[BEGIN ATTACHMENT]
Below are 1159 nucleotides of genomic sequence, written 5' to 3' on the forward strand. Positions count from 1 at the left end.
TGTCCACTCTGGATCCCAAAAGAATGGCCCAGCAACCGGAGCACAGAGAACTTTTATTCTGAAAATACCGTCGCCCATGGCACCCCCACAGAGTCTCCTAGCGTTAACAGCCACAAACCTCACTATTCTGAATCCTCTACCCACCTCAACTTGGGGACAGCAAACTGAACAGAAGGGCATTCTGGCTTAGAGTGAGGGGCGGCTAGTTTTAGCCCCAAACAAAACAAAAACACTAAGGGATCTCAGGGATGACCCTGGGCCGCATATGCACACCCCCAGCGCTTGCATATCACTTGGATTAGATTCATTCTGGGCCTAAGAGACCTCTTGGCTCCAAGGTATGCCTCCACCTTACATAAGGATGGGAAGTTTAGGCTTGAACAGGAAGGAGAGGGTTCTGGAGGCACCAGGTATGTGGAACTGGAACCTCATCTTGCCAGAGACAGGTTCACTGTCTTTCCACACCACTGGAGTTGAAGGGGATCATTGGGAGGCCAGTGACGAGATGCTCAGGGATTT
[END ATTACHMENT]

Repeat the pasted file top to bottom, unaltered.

Below are 1159 nucleotides of genomic sequence, written 5' to 3' on the forward strand. Positions count from 1 at the left end.
TGTCCACTCTGGATCCCAAAAGAATGGCCCAGCAACCGGAGCACAGAGAACTTTTATTCTGAAAATACCGTCGCCCATGGCACCCCCACAGAGTCTCCTAGCGTTAACAGCCACAAACCTCACTATTCTGAATCCTCTACCCACCTCAACTTGGGGACAGCAAACTGAACAGAAGGGCATTCTGGCTTAGAGTGAGGGGCGGCTAGTTTTAGCCCCAAACAAAACAAAAACACTAAGGGATCTCAGGGATGACCCTGGGCCGCATATGCACACCCCCAGCGCTTGCATATCACTTGGATTAGATTCATTCTGGGCCTAAGAGACCTCTTGGCTCCAAGGTATGCCTCCACCTTACATAAGGATGGGAAGTTTAGGCTTGAACAGGAAGGAGAGGGTTCTGGAGGCACCAGGTATGTGGAACTGGAACCTCATCTTGCCAGAGACAGGTTCACTGTCTTTCCACACCACTGGAGTTGAAGGGGATCATTGGGAGGCCAGTGACGAGATGCTCAGGGATTT